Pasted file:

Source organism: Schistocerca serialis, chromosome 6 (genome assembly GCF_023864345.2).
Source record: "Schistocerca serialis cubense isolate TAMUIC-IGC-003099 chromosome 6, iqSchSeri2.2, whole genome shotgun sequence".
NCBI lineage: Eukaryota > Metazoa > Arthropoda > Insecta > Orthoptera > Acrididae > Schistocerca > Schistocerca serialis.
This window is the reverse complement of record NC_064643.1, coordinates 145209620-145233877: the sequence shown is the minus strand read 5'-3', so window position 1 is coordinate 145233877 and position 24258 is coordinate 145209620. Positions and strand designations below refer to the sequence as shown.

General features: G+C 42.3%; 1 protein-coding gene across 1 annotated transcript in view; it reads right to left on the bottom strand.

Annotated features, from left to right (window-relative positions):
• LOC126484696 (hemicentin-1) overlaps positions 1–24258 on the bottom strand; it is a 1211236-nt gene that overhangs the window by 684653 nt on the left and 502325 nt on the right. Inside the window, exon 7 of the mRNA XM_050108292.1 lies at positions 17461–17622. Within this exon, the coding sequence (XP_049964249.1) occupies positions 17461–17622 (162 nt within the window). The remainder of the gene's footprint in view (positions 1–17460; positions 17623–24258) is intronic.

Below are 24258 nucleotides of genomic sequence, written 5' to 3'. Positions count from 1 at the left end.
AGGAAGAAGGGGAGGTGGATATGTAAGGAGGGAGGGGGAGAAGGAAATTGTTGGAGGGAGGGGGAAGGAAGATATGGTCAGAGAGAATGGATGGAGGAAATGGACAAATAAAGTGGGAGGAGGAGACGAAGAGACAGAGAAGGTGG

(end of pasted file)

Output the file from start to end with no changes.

Source organism: Schistocerca serialis, chromosome 6 (genome assembly GCF_023864345.2).
Source record: "Schistocerca serialis cubense isolate TAMUIC-IGC-003099 chromosome 6, iqSchSeri2.2, whole genome shotgun sequence".
NCBI lineage: Eukaryota > Metazoa > Arthropoda > Insecta > Orthoptera > Acrididae > Schistocerca > Schistocerca serialis.
This window is the reverse complement of record NC_064643.1, coordinates 145209620-145233877: the sequence shown is the minus strand read 5'-3', so window position 1 is coordinate 145233877 and position 24258 is coordinate 145209620. Positions and strand designations below refer to the sequence as shown.

General features: G+C 42.3%; 1 protein-coding gene across 1 annotated transcript in view; it reads right to left on the bottom strand.

Annotated features, from left to right (window-relative positions):
• LOC126484696 (hemicentin-1) overlaps positions 1–24258 on the bottom strand; it is a 1211236-nt gene that overhangs the window by 684653 nt on the left and 502325 nt on the right. Inside the window, exon 7 of the mRNA XM_050108292.1 lies at positions 17461–17622. Within this exon, the coding sequence (XP_049964249.1) occupies positions 17461–17622 (162 nt within the window). The remainder of the gene's footprint in view (positions 1–17460; positions 17623–24258) is intronic.

Below are 24258 nucleotides of genomic sequence, written 5' to 3'. Positions count from 1 at the left end.
AGGAAGAAGGGGAGGTGGATATGTAAGGAGGGAGGGGGAGAAGGAAATTGTTGGAGGGAGGGGGAAGGAAGATATGGTCAGAGAGAATGGATGGAGGAAATGGACAAATAAAGTGGGAGGAGGAGACGAAGAGACAGAGAAGGTGG